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13 May, 2022


THE Government-supported Australian Women in Music Awards (AWMA) announced the recipients of the third annual Queensland Regional Engagement Program that will take place on May 17 and 18, one of the eight winners was Aisha Pelham, the youngest of the bunch.

By Isabella Guzman Gonzalez

Aisha Pelham, making the most of her chance for stardom

Aisha is a 16-year-old Yarrabah resident and Gunggandji woman fascinated by music; she is a self-taught guitar player, singer and songwriter who draws her inspiration from her family. 

“My passion for music started with my great grandfather; he did a lot of singing around Cairns, and I watched him as I grew up, and I wanted to do what he did,” Aisha said.

“I started with little school performances, and the events started getting bigger and bigger, and I’m still growing.

” Networking has been a crucial part of Aisha’s career. Playing and connecting with other artists has been her way of growing. 

“Whenever I do gigs around Cairns, I’m just taking that opportunity to talk to people and connect with people because obviously, I’m new to this industry,” she said. 

“Reaching out to other music artists, talking to them and putting myself out there it’s essential to me.” 

The Australian Women in Music Awards run an annual Regional Engagement Program to bring artists and music practitioners from regional and remote areas like Yarrabah, White Rock, Toowoomba, Yeppoon and more for the AWMA conference and Award Ceremony on May 17 and 18. 

The program allows these artists to network, connect to the music industry and be part of conferences and conversations about what being a woman in music means.

“My nana sent me a Facebook link with the application; when I saw it, I didn’t pay much attention to it because I thought they probably wouldn’t pick someone who’s only 16 years old,” Aisha said.

“When they gave me a callback, I was shocked.”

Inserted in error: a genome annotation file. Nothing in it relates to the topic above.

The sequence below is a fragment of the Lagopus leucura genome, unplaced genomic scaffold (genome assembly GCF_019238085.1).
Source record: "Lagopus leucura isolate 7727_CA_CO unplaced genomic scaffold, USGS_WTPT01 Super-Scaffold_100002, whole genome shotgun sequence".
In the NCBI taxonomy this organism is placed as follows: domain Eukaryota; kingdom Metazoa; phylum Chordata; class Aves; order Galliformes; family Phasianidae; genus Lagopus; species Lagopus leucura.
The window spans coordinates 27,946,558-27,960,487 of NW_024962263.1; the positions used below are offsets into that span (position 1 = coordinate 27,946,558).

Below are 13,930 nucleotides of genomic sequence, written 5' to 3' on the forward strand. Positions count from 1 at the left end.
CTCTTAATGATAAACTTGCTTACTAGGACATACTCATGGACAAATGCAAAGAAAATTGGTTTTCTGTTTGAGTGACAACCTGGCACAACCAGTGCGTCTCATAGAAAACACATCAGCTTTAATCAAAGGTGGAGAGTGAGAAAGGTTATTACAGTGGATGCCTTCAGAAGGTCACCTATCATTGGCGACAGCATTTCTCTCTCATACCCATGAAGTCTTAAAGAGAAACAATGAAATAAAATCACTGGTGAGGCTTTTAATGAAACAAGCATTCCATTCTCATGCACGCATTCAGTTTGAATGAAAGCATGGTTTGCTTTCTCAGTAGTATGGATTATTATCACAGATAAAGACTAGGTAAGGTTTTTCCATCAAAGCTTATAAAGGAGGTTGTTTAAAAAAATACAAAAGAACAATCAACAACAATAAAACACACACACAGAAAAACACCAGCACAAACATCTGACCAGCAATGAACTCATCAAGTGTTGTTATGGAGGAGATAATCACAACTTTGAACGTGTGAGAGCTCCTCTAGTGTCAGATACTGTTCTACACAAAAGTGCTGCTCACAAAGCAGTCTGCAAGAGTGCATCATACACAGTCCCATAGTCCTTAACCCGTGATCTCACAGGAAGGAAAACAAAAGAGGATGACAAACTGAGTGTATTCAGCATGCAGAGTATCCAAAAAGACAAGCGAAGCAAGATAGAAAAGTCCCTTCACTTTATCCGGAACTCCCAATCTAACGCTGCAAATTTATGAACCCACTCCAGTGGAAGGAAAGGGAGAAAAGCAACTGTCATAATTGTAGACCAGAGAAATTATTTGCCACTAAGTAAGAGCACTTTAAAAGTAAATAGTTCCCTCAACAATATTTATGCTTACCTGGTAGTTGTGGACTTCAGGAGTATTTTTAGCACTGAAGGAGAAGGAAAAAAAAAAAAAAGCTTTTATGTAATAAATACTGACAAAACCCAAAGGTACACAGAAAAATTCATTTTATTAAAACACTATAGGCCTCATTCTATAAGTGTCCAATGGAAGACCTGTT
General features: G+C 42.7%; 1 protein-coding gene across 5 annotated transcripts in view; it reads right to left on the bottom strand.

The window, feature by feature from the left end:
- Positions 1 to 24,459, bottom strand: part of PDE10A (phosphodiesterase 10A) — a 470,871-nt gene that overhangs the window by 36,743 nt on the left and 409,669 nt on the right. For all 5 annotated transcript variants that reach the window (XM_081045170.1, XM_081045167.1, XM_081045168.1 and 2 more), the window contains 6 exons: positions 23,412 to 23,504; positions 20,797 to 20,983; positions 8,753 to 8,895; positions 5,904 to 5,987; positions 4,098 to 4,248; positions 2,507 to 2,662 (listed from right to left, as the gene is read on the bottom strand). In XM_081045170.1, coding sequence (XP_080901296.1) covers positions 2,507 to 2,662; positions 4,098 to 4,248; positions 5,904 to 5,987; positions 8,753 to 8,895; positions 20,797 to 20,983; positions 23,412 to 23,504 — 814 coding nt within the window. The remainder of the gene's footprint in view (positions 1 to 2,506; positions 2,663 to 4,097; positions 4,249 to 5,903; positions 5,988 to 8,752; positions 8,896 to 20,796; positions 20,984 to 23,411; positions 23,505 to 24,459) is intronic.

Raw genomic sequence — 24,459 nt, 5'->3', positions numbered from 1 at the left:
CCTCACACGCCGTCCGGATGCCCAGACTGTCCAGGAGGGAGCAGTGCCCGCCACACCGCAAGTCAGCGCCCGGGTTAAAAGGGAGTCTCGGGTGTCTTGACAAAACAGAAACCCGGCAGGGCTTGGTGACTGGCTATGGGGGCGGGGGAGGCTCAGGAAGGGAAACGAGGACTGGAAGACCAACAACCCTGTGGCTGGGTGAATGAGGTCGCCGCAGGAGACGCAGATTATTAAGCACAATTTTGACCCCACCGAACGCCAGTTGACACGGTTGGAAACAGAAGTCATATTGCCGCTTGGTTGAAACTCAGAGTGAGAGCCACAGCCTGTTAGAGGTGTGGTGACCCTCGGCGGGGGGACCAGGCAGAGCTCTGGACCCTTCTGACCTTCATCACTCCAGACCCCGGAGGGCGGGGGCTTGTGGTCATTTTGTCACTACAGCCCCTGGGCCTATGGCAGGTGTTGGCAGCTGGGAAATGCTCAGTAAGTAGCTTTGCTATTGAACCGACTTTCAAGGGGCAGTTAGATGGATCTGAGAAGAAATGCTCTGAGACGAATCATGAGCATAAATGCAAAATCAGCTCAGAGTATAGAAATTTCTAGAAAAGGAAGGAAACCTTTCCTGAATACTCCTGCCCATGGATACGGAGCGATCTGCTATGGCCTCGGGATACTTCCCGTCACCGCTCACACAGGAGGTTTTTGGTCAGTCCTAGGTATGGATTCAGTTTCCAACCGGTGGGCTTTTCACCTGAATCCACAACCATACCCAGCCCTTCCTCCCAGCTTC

Although Aisha thought her age was a deterrent, her talent shone through, and she became the youngest beneficiary of the program.

“I was so surprised because I didn’t expect that, being so young, I would get in,” she said.

But I was so happy because there are so many inspirational people in the AWMA, and I’m so excited to meet them, networking and putting myself out there even more.” 

This step has been significant as a musician and an Indigenous woman to represent Yarrabah and the Gunggandji people with her music. 

“Growing up, there weren’t a lot of Indigenous singers that I would see on TV,” Aisha said. 

“It makes me really proud that I can represent them and put that name out. 

Aisha Pelham

“It’s also about youth empowering, empowering the younger Indigenous generation because there are a lot of mischievous and naughty kids, so it’s important to have a good role model.” 

Aisha plans to make the most out of the program, and she is most excited about hearing other women in music share their experiences with her. 

“I think it’s impactful just by meeting all the lovely women there and hearing their experience,” she said. 

“For them to reflect those experiences on me, learn from them and what they have to say and take in their guidance.

” Although Aisha is unsure of what the future holds for her, the most important thing is to have music in that future. 

“I just hope that I never stop music,” she said. 

“Keep having that motivation to keep going, and I hope to start putting my own music out soon. 

“I want to keep working and networking and bettering myself to do more in the future.” Aisha wants other Indigenous women to put their talent out because the world needs to hear and see them. 

“Don’t ever think too small because there’s a world out there waiting for Indigenous women, whether younger or older,” she said. 

“Indigenous women shouldn’t limit themselves to just one thing.”   

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